Steve Cyr spends a lot of time photographing wildlife in Aroostook County. But there’s one animal he has struggled to capture.
“I’ve actually put about 1,500 miles on my truck this year trying to get pictures of foxes,” said Cyr, a wildlife photographer who lives in Portage. “I’ve always wanted a prime fox in the winter photo.”
He had a chance two weeks ago when a taxidermist who lives nearby alerted Cyr to the presence of fox at the site of a deer kill.
Cyr went over and took a bunch of photos, but he had forgotten to change the settings on his camera after recently shooting the northern lights.
But Cyr’s luck with foxes changed on Wednesday morning.
Cyr said there have been three deer killed by coyotes near his camp in the last four or five weeks. He explained that the animals congregate in so-called deer yards in the area.
Warning: graphic content
“They’re kind of easy pickings right now with the deep, crusty snow and the icy driveways,” said Cyr, adding that coyotes have become more bold in frequenting areas close to homes.
He went outside Wednesday to check the sky and noticed something dark on the ground in his driveway.
“It didn’t take long to figure that it was a dead deer,” said Cyr, who believes it was one of his regular visitors, a small doe he had named Robin.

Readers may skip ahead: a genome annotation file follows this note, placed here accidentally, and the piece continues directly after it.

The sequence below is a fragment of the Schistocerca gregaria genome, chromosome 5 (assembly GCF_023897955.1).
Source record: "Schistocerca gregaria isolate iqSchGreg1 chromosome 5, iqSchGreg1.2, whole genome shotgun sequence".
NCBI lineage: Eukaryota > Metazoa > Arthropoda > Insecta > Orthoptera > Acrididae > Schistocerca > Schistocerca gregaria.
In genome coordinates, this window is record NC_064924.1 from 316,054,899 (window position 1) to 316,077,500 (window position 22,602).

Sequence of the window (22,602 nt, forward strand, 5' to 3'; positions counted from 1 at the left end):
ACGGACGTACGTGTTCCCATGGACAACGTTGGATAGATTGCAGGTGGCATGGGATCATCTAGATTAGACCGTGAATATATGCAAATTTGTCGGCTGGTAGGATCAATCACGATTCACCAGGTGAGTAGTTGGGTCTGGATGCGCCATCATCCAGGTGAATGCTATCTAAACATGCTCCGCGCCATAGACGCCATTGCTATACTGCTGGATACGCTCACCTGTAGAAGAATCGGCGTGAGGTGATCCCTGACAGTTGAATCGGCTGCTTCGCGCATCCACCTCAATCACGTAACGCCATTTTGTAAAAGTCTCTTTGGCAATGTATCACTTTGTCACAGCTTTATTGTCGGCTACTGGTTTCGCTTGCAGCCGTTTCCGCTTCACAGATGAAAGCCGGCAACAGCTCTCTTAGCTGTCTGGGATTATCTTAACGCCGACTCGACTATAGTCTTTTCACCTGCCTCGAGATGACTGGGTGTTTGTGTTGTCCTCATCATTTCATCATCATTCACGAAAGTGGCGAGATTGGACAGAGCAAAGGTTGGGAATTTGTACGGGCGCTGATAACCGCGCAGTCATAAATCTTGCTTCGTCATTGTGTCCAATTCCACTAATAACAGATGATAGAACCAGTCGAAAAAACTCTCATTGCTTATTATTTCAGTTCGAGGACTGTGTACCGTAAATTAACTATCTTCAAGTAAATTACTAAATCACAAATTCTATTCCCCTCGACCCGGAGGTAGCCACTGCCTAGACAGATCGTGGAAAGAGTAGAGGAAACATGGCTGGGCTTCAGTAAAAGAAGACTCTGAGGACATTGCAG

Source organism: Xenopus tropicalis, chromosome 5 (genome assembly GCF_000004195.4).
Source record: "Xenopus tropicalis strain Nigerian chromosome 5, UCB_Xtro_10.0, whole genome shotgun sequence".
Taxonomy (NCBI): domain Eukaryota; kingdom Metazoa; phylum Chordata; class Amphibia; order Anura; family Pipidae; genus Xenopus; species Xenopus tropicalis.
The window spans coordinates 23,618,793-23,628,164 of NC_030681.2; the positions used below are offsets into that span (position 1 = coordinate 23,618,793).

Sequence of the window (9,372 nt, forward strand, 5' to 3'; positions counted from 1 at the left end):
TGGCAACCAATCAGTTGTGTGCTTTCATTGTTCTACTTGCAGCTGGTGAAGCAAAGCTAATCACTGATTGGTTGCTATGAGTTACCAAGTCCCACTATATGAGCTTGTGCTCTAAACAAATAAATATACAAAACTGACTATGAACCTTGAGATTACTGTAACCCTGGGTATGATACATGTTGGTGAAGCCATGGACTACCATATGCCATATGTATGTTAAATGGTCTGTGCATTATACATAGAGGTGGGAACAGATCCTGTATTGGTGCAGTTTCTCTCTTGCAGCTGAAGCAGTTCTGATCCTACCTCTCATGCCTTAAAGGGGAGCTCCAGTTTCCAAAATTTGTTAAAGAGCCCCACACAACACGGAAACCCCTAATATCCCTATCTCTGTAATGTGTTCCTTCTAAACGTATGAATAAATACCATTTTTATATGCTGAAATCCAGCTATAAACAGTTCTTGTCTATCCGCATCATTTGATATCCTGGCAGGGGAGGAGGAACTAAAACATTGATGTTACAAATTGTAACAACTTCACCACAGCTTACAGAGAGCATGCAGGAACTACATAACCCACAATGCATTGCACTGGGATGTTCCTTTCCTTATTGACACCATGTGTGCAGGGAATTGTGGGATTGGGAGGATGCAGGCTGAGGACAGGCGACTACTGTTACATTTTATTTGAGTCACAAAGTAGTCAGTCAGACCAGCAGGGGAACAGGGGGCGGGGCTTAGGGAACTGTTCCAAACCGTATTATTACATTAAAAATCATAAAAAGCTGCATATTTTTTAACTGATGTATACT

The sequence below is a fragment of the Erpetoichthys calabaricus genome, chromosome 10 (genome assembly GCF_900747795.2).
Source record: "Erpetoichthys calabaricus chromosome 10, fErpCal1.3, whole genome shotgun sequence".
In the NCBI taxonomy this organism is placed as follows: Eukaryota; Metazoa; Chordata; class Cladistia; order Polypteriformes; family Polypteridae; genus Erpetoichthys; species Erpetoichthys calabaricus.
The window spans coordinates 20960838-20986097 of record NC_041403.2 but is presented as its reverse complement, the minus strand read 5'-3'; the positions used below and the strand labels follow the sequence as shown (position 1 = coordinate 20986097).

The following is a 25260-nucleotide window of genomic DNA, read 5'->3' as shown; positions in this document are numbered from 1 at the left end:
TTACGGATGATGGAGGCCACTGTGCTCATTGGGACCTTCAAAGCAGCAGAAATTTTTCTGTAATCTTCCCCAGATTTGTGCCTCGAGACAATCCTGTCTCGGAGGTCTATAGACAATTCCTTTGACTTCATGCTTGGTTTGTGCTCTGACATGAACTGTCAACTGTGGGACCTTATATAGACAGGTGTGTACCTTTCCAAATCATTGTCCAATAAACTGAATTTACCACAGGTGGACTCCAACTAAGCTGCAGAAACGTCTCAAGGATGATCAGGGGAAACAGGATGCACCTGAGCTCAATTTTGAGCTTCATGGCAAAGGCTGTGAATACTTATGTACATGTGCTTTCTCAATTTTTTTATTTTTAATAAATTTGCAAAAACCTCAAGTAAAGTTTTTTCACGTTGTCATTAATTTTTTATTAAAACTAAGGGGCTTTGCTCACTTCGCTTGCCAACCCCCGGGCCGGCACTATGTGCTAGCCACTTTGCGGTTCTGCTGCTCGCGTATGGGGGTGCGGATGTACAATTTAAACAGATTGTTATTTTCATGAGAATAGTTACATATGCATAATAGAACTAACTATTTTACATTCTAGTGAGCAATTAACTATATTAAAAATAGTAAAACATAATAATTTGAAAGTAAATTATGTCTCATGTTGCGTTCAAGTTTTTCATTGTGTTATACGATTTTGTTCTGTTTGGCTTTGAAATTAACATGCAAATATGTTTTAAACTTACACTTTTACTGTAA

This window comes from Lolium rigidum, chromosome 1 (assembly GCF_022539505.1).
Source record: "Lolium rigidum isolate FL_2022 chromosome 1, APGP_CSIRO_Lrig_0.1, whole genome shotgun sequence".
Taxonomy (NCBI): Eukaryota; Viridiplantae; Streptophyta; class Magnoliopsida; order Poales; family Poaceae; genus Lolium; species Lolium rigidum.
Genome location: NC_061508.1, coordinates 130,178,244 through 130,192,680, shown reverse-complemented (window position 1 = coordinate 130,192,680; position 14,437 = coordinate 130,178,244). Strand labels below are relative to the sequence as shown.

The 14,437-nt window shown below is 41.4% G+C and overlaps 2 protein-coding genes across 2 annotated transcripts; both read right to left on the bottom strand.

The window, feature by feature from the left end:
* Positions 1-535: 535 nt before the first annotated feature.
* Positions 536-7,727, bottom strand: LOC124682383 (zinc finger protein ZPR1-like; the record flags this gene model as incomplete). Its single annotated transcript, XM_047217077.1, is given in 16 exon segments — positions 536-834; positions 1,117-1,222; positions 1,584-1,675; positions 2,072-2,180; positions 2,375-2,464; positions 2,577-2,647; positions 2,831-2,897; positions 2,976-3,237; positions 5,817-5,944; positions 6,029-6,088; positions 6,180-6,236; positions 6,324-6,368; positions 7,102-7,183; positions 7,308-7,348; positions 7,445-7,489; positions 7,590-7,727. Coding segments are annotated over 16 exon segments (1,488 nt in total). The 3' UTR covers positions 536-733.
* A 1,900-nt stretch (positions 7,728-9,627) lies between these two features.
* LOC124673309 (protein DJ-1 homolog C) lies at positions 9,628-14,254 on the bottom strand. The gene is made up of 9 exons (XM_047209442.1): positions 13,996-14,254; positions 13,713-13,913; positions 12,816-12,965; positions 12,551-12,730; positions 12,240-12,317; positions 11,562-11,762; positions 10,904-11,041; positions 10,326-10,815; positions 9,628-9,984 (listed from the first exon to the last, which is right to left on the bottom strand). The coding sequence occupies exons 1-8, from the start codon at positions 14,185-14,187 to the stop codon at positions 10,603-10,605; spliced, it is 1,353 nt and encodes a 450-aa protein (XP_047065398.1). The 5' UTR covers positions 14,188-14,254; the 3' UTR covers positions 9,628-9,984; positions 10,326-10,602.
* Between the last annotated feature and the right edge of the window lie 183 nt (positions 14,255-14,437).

Cyr theorizes the kill occurred in the early morning hours and that his waking and turning on a light probably had sent the coyotes running into the woods.
“You’ve just got to live with it. It’s all part of life,” Cyr said.
There was evidence of where the coyotes attacked the deer in Cyr’s yard, prior to it being taken down. With the coyotes back in the woods, it opened the door for a pair of beautiful red foxes to take advantage of some fresh meat.
The animals spent some time hanging out and surveying the scene, providing Cyr with the chance to capture some gorgeous images of the foxes against a backdrop of snow and trees. He was kind enough to share several of those images for Bangor Daily News readers to enjoy.
One of the attached photos is raw, showing one of the foxes licking its mouth after partaking of the dead deer.
“Some people will find that violent and disgusting, but it’s part of nature. It’s not too graphic,” Cyr said.
He was pleased to have good conditions under which to photograph the foxes, including muted, overcast skies that limited shadows.
“It’s very cool. I guess it was meant to be,” Cyr said.
Cyr was later visited by a game warden who wanted to check out the deer kill and who planned to take possession of the animal and provide the venison to folks who could use it.
Cyr’s experience highlights the plight of deer trying to survive winter conditions and coyote predation in northern Maine, but it also is an example of the cycle of life among animals living in the woods.
And the scenario provided the opportunity for him to take some amazing fox photos. You can see more of Cyr’s work on his Instagram account.